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Holistic Support for the Vulnerable in Kenya

African Sisters Education Collaborative (ASEC)

Sr. Elizabeth with a student at the Ruben Center.


Sr. Elizabeth Wambui Gichuki, DHM uses the skills learned in the SLDI program to help over 3,000 children, their parents, as well as others.

Kenya is considered to have shifted from a low-income to a lower-middle-income country1. It is however sad to note that even with the growing wealth, children remain disproportionately represented among the poor, and vulnerable with 41.5% of children living below the national poverty line2. According to a UNICEF study conducted in 2014, low educational attainment of the household head and living in rural areas was the highest indicator that predicted child poverty. Impoverished children still struggle to gain an education, and more than 1.2 million primary school-aged children do not attend school3. Worse still, more vulnerable children and orphans have increased susceptibility to experiencing education disparities.

To address such disparities in the Kenyan education system, Ruben Center serves more than 3,000 poor and vulnerable children. The center was established by the Christian Brothers and it provides a variety of services aimed at empowering not only the children but also individuals in the community through education, health, and social services. Sr. Elizabeth Wambui Gichuki who belongs to the congregation of the Daughters of the Heart of Mary (DHM), a graduate of the SLDI program, works at the center. She joined the brothers in the center with the aim of empowering the less fortunate members of the slums through presence, compassion, and liberation. Her responsibilities include accompanying the children through individual counseling, mentorship of groups, teaching parenting skills, as well as preparing seminars for parents and staff. Sr. Elizabeth also takes care of support groups for special needs parents and youth affected by drugs.

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Sr. Elizabeth serves the most vulnerable children in her community.

Sr. Elizabeth serves the most vulnerable children in her community.

Upon completion of her studies in Counseling Psychology in June 2016, Sr. Elizabeth felt called to work with less fortunate members of society. Since then, Ruben Center has been the right and fitting place for her to fulfill her desire and calling. Sr. Elizabeth says the skills and knowledge she gained through ASEC’s SLDI program have helped her in her mission. She particularly points out that ‘stewardship’ one of the skills taught in the program, has awakened and challenged her to think more of the importance of her call as a religious sister. She further explains that the topic of stewardship stirred up her sense of responsibility, accountability, and integrity as a person chosen by God. The program made her realize that she was called to accomplish a mission and to know that she was an instrument in God’s hands and needed to cooperate with her creator.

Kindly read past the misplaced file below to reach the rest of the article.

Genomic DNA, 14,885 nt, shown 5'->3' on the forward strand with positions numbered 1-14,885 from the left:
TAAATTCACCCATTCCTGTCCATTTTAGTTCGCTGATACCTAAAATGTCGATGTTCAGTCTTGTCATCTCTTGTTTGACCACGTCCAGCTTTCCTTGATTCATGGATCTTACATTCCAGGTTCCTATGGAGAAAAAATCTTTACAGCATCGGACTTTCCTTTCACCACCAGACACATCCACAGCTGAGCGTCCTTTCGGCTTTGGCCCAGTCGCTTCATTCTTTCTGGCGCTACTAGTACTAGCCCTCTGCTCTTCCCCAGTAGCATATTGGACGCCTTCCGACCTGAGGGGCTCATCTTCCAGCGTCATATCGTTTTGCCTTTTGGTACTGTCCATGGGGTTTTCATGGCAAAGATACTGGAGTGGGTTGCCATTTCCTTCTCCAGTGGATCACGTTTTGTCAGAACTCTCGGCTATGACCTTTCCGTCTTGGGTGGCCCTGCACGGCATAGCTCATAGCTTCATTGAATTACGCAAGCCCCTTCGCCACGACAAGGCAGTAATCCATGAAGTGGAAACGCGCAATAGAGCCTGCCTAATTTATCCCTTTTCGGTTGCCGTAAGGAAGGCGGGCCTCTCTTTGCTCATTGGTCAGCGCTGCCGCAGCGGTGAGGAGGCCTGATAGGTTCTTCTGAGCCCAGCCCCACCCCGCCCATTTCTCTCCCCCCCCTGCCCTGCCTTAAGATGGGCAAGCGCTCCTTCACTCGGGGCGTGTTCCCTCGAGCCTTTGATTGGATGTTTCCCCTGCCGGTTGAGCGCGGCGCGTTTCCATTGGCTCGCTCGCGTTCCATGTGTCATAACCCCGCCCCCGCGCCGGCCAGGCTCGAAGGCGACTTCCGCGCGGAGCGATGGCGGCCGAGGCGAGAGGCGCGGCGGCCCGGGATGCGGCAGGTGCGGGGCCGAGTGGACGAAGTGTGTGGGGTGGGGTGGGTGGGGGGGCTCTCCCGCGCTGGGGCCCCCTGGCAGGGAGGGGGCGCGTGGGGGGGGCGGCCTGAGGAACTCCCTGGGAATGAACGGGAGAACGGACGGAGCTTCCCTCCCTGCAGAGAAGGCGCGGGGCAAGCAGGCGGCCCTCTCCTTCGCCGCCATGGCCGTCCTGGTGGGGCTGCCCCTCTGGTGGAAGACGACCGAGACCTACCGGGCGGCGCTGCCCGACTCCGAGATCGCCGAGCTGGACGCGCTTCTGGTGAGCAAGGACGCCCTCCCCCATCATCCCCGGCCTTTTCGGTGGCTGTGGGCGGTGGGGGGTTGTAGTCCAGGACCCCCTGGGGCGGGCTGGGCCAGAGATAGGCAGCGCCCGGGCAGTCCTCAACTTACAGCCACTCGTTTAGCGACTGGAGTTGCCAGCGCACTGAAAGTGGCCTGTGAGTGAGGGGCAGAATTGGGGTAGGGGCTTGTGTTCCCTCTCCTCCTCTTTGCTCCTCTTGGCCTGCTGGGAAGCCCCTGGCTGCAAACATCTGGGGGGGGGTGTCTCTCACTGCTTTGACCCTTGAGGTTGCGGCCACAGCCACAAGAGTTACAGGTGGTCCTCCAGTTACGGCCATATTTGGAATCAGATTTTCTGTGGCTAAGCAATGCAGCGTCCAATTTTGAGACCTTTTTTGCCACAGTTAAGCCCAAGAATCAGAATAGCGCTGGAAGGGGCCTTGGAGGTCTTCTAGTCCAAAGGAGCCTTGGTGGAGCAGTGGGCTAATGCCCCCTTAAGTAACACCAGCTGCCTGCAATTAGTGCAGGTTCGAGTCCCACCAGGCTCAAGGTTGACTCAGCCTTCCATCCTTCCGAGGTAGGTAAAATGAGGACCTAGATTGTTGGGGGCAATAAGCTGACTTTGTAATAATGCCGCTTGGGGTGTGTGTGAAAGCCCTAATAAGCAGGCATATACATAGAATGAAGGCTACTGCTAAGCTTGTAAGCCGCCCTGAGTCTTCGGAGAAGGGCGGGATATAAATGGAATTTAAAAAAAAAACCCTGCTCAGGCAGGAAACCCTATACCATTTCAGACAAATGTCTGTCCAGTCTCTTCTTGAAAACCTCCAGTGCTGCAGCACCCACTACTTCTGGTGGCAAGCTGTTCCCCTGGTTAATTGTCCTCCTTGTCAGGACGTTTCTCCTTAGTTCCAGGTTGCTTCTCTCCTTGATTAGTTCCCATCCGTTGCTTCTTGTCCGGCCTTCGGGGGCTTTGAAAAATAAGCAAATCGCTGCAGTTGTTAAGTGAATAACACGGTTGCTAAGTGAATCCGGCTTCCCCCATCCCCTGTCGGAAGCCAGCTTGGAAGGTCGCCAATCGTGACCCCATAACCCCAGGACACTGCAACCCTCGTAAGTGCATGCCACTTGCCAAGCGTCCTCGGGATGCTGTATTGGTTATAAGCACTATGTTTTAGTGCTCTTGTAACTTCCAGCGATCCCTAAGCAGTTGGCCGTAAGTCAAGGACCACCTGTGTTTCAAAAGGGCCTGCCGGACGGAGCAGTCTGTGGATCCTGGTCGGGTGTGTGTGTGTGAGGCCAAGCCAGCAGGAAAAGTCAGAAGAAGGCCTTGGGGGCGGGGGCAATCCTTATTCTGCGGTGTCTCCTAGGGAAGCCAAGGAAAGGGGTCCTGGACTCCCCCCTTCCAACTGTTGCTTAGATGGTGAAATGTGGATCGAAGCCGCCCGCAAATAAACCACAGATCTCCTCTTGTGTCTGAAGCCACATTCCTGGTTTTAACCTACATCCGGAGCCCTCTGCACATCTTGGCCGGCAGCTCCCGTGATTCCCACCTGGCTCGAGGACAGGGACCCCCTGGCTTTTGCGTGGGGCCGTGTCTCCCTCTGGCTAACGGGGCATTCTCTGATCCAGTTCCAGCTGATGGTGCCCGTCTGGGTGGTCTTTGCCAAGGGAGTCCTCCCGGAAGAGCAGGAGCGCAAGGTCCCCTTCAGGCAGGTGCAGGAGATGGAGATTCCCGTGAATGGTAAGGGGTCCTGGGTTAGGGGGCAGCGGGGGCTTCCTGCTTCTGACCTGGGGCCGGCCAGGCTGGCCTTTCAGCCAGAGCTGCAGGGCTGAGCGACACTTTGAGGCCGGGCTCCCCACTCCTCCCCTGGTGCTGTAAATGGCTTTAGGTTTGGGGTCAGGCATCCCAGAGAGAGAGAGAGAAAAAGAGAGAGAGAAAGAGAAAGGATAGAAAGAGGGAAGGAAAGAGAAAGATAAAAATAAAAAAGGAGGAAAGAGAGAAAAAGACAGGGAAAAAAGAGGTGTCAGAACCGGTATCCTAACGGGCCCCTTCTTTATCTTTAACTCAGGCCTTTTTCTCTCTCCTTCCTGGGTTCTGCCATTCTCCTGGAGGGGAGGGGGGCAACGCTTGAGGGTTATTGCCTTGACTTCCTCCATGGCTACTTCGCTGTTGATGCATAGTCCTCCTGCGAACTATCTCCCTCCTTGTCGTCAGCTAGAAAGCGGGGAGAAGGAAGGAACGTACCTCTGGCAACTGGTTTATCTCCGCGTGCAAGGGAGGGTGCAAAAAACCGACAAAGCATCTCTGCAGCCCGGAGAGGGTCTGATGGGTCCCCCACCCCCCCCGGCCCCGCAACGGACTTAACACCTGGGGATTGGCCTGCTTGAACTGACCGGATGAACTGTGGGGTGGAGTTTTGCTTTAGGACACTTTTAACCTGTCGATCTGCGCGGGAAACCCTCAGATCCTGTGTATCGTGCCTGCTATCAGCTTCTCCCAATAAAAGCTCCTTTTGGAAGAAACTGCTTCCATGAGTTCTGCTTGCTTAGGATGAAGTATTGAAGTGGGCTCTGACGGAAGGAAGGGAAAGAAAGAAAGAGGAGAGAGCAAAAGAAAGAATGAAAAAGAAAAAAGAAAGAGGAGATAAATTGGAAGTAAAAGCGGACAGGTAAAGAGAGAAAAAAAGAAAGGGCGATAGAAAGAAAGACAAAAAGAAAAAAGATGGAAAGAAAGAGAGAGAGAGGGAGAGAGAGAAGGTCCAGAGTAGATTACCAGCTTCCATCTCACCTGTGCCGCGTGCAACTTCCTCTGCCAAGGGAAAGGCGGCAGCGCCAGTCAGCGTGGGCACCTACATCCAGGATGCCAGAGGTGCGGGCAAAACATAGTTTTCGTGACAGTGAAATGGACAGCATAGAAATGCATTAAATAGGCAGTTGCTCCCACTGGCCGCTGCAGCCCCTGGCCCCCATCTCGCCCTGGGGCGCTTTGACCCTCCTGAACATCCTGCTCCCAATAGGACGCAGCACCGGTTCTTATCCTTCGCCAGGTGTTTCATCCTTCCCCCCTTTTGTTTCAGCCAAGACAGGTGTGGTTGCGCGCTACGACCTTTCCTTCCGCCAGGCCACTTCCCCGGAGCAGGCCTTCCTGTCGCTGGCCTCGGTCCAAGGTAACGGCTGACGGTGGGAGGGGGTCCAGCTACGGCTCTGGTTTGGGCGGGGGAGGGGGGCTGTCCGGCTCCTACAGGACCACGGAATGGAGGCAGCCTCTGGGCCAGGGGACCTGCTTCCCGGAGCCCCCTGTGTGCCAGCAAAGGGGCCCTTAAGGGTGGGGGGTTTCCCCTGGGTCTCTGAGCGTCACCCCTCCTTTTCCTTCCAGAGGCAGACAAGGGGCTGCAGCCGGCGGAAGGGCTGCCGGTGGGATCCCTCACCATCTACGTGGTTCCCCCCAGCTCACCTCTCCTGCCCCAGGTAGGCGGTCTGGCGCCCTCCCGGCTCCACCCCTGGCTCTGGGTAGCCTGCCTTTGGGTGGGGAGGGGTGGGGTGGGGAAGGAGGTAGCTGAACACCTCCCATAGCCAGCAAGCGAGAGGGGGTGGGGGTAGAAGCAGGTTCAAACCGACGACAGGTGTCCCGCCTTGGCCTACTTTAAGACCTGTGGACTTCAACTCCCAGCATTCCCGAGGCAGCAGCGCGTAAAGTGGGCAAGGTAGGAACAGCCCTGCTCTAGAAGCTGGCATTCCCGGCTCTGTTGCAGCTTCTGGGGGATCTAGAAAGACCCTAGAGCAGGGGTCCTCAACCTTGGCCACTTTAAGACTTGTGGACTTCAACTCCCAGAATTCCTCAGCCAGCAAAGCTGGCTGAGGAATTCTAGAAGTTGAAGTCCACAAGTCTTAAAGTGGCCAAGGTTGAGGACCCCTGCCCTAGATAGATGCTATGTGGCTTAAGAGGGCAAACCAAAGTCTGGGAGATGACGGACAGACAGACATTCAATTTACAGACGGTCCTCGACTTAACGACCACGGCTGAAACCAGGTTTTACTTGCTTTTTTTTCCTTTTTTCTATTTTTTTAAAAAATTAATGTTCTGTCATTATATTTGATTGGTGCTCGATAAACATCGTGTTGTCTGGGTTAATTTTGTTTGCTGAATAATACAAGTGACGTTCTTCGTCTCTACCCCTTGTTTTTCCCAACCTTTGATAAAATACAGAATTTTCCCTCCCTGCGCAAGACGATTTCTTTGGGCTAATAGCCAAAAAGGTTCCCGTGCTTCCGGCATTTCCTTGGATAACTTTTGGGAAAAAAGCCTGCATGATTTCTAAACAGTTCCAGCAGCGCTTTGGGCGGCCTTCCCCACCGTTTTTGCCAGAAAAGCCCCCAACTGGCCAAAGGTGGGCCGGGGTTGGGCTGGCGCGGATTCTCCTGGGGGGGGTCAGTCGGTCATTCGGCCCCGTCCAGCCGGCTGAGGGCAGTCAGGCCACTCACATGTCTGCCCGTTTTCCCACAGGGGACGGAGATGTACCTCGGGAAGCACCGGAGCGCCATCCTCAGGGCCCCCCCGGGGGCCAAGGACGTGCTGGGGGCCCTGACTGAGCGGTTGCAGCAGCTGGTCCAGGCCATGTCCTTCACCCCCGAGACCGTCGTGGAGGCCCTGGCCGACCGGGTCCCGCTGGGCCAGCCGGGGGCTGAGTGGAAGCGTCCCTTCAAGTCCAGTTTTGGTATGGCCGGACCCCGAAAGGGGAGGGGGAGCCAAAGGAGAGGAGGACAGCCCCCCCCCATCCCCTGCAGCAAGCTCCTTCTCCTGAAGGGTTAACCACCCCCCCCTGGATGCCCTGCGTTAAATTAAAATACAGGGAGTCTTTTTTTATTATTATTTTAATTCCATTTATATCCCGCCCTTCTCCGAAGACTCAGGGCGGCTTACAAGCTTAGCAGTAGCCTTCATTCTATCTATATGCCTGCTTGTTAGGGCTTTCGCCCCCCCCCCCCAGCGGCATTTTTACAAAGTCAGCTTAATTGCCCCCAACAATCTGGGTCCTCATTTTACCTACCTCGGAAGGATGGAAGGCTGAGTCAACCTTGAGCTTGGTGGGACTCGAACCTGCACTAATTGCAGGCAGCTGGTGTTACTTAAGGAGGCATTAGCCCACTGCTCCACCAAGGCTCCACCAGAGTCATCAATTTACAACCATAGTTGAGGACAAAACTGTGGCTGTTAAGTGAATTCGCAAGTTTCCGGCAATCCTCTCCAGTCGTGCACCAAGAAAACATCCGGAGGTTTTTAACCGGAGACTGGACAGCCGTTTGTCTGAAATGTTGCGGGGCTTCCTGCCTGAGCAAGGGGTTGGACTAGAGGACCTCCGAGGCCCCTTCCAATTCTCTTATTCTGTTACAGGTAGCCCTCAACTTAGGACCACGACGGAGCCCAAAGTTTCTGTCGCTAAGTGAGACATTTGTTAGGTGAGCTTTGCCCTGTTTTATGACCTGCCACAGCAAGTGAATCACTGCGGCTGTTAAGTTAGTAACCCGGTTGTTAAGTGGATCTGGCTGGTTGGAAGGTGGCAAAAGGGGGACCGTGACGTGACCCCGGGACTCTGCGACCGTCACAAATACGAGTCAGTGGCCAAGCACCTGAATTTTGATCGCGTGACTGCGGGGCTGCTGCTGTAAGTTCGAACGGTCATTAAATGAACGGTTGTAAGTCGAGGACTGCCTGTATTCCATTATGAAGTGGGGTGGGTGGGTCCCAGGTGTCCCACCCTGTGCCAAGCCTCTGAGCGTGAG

Sr. Elizabeth says that she initially felt overwhelmed with the huge task of working with a population of more than 3,000 children, their parents, and many others, including the staff. She adds that she has found strength in the scriptures particularly, Mark 6:30-50, which has encouraged her in her mission as a formator, and a part-time counselor at the center. 

Sr. Elizabeth with several of the students she has impacted.

Sr. Elizabeth with several of the students she has impacted.

Using the skills she acquired through the SLDI program, Sr. Elizabeth took initiative during the COVID-19 pandemic to develop a project that assists underage mothers and vulnerable girls (ages 12-19) with school reentry. She reports that she received full support from her religious congregation and other well-wishers. Currently, the project is supporting 20 girls who are pursuing their secondary education in various boarding and day secondary schools. Sr. Elizabeth says she hopes to respond to the needs of many more girls in the future.

Sr. Elizabeth says, “my clients are children, youths and adults within the center; children from school, staff in need of psychological support, referrals from the health center, social office department and from the community who come to seek for counseling services.” She explains that she deals with various issues ranging from depression, suicidal ideations and attempts, stress, divorce/separation, drugs, and substance abuse. Other issues include teenage pregnancies, truancy and behavioral issues, loss and grief, relationships, abuses, gender-based violence cases, child abandonment, crime, and lack of basic needs jobs among others. The presence of Sr. Elizabeth in the center is a true blessing as she has been able to touch and give hope and meaning to many lives. She is grateful to ASEC for empowering her with the skills that enabled her to be an effective and confident leader, both in her congregation and in the Church. 

  1. https://www.humanium.org/en/kenya/#:~:text=Kenya%20has%20shifted%20from%20a,line%20(UNICEF%2C%202018)
  2. https://www.unicef.org/esaro/2017-UNICEF-Kenya-Child-Poverty.pdf
  3. https://borgenproject.org/vulnerable-children-in-kenya/

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This article is addressing the following UN Sustainable Development Goal(s):

Ensure healthy lives and promote well-being for all at all ages Ensure inclusive and quality education for all and promote lifelong learning

Sr. Elizabeth Wambui
Profiled in article
Daughters of the Heart of Mary - Kenya  

Sr. Prisca Phiri, LSMI

Sr. Prisca Phiri, LSMI
Author
HESA Alumna & Former Graduate Assistant, SLDI Program - Zambia  

Megan P. Wescott, BBA

Megan P. Wescott, BBA
Editor
Digital & Social Media Specialist, Mission Advancement  

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